• Pride and Prejudice and its Afterlives,” a Special Rare Book Exhibit for the  Jane Austen Summer Program, Louis Round Wilson Special Collections Library, UNC-Chapel Hill, June 2019
  • “Women’s Views, Women on View,” a self-guided tour of the Ackland Art Museum for the British Women Writers Conference, UNC-Chapel Hill, June 2017

Inter-institutional Honors

2019: UNC Writing Program Professional Development Award
2018: Rare Book School Tuition Scholarship
2018: Digital Humanities Summer Institute Tuition Scholarship
2017: Digital Literary Curricular Development Fellowship, UNC-Chapel Hill
2017, 2019 : North American Victorian Studies Association Travel Grant
2016: The Robert M. and Janet Lumiansky Graduate Student Excellence Fund in English, UNC-Chapel Hill
2016: W. Bruce Lea Jr. Graduate Fund in English


Conference Presentations

  • “Defining the Industrial Book,” Society for the History of Authorship, Reading, and Publishing, July 2021
  • “Sam Weller’s Scrap-sheet, or, Material Transformations,” Dickens Society Symposium, July 2021
  • The Digital Woman’s World project presentation, Victorian Data Conference, Charlottesville, VA, November 2019
  • “Women’s Reading and Marian Erle’s Repurposing of ‘Some Stray Odd Volume’ in Aurora Leigh,” North American Victorian Studies Association, Columbus, OH, October 2019
  • Annotation and Preservation in Sara Coleridge’s Phantasmion. North American Victorian Studies Association. Banff, Canada, November 2017.
  • Overcrowded Into a Few Grooves of Usefulness: Expanding Spaces of Female Production in the Victoria Press. South Atlantic Modern Language Association. Atlanta, Georgia, November 2017.
  • Jane Austen and the Modern Girl: Reconsidering Austen’s Reception through Suffrage Discourse. Victorian Institute Conference. Greeneville, South Carolina, October 2017.
  • “The little philosophy I am mistress of”: Passions and Knowledge in Eliza Haywood’s Early Fictions. British Women Writers Conference. Chapel Hill, North Carolina, 2017.
  • Producing Space for Readers in The Cornhill Magazine and The Victoria Magazine. Triangle Book History Symposium, National Humanities Center. Durham, North Carolina, 2017.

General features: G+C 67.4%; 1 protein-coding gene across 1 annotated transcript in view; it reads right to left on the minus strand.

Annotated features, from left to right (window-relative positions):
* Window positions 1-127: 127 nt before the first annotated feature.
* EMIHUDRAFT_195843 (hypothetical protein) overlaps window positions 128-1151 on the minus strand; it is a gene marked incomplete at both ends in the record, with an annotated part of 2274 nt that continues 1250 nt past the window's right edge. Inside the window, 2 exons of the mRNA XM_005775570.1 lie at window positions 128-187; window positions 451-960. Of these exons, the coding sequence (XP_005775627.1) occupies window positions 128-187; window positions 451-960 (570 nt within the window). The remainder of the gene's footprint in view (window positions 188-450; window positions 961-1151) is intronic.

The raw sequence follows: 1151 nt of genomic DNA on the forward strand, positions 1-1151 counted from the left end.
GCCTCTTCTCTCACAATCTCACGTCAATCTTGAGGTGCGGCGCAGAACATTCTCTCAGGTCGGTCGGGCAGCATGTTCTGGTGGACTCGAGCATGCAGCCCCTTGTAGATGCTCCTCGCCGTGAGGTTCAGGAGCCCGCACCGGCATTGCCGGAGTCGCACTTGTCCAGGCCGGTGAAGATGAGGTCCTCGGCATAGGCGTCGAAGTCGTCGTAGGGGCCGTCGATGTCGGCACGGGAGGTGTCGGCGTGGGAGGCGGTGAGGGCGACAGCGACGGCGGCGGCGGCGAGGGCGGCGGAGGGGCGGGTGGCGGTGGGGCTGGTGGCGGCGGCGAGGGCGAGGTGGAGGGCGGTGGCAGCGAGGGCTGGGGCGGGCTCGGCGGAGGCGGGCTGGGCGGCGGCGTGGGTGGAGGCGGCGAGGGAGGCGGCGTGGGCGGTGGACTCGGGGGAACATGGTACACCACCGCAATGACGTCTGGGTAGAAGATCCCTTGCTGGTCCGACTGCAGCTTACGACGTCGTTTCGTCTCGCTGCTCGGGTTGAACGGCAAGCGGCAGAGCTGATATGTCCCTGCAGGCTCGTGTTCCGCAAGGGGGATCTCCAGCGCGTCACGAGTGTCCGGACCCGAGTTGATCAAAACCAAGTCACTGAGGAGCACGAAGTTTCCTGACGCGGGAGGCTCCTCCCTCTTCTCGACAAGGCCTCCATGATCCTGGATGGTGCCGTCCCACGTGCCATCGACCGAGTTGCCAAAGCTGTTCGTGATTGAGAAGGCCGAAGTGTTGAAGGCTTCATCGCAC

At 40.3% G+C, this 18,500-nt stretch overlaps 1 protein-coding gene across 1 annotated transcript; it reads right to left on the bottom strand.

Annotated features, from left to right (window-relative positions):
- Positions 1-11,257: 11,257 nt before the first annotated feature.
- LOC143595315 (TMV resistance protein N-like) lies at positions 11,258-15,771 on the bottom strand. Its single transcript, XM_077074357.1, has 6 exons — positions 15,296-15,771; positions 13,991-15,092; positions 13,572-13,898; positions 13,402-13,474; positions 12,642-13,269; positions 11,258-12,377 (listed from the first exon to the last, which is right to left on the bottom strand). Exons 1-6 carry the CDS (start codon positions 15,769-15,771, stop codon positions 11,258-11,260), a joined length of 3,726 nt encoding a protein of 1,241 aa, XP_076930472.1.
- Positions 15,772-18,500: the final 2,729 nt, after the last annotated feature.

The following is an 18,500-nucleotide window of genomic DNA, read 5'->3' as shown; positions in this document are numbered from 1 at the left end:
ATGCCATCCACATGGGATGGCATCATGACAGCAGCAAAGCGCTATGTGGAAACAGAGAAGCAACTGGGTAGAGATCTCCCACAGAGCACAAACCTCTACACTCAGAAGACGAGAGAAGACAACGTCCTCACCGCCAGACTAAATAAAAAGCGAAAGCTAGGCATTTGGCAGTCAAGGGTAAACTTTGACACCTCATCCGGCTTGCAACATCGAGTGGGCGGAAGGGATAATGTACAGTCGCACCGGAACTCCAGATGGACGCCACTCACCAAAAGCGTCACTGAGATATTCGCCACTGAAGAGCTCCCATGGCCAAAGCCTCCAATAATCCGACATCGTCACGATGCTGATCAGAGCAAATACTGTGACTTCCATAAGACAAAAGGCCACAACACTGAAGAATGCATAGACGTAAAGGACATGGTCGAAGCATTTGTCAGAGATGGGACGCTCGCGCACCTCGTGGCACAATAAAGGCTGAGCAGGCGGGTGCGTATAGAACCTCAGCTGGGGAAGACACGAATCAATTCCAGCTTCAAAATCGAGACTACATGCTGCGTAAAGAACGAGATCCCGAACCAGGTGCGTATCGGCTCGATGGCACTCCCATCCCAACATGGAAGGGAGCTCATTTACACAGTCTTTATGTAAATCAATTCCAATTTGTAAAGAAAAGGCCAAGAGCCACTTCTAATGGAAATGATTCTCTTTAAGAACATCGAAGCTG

• “I’ll see how I like this first”: Female Reading Experiences in The Odd Women. Victorian Institute Conference. Raleigh, North Carolina, 2016.
  • Romanticism versus Realism in The Tenant of Wildfell Hall: The Failings of a Singular Perspective. British Women Writers Conference. Athens, Georgia 2016.
  • An Unsex’d Heroine: The treatment of Jemima in Maria, or the Wrongs of Woman. Northeast Modern Language Association. Hartford, Connecticut 2016.

Campus and Community Talks

  • “Jane Austen’s Publishing World,” Jane Austen Summer Program: Jane Austen’s World, UNC-Chapel Hill, (forthcoming)
  • “Implementing the Design Lab in ENGL 105 Instruction,” Digital Literacy and Communications Lab, UNC-Chapel Hill, March 2019
  • “Remember the…age in which we live”: Science, Technology, and Regency Society,” Jane Austen Summer Program: Northanger Abbey and Frankenstein: 200 Years of Horror, UNC-Chapel Hill, June 2018
  • “Digital Editions and Victorian Print Culture,” co-discussion leader with Dr. Kimberly J. Stern, “New Approaches to the Nineteenth Century” seminar, UNC-Chapel Hill, April 2017

Teaching Experience

The University of North Carolina at Chapel Hill
  • Instructor, ENGL 149: Digital Composition (1 section), Spring 2022
    In this composition course, students practice composing in contemporary digital writing spaces. Readings in contemporary media theory and practices interrogate theories of electronic networks and mediation, and their connections to literacy, creativity, and collaboration. Students will also develop their own multimedia projects using images, audio, video, and words.

  • Instructor, ENGL 144: Popular Genres (1 section), Fall 2021
    A literature course that examines the differences and overlaps in “popular fiction” and “literary fiction.” In response to novels, short stories, movies, and television shows, students interpret the generic conventions of science fiction, fantasy, children’s literature, the western, romance, and horror from the nineteenth century through the present day.

  • Instructor, ENGL 105i: Writing in Business (1 section), Spring 2021